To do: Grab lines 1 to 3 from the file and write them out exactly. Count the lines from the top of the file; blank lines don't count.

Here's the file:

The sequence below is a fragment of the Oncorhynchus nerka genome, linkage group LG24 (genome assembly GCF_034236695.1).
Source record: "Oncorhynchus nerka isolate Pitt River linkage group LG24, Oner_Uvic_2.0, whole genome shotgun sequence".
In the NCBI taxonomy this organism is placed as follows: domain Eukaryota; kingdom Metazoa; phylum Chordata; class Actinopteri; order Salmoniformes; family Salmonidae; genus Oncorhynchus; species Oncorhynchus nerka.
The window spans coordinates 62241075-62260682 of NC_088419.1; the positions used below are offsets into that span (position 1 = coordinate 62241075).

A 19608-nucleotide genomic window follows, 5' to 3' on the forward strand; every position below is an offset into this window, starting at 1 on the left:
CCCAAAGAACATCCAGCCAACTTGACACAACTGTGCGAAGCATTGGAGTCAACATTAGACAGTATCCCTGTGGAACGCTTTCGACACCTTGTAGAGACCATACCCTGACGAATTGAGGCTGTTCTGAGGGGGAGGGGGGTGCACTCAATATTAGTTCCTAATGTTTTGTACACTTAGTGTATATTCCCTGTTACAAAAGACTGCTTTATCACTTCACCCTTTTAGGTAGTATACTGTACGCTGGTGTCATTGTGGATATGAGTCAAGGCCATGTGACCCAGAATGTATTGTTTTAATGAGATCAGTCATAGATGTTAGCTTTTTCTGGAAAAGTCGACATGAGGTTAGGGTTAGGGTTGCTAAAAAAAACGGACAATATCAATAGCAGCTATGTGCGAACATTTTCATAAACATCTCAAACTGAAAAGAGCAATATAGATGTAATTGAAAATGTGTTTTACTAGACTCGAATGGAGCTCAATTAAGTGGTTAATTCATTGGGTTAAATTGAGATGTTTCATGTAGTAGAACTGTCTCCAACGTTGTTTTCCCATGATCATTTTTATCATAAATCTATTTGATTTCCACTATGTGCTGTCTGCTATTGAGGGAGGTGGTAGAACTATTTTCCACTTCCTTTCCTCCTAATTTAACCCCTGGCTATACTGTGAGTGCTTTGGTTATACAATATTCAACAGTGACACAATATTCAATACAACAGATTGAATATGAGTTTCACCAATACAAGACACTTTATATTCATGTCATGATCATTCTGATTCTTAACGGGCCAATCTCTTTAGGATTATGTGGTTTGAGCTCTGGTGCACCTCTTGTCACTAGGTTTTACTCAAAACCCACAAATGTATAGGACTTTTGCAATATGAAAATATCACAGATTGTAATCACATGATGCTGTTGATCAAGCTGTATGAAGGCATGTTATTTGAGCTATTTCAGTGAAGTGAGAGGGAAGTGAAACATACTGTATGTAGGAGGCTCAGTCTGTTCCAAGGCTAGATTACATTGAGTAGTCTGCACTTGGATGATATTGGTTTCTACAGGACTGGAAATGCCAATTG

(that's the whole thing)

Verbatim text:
The sequence below is a fragment of the Oncorhynchus nerka genome, linkage group LG24 (genome assembly GCF_034236695.1).
Source record: "Oncorhynchus nerka isolate Pitt River linkage group LG24, Oner_Uvic_2.0, whole genome shotgun sequence".
In the NCBI taxonomy this organism is placed as follows: domain Eukaryota; kingdom Metazoa; phylum Chordata; class Actinopteri; order Salmoniformes; family Salmonidae; genus Oncorhynchus; species Oncorhynchus nerka.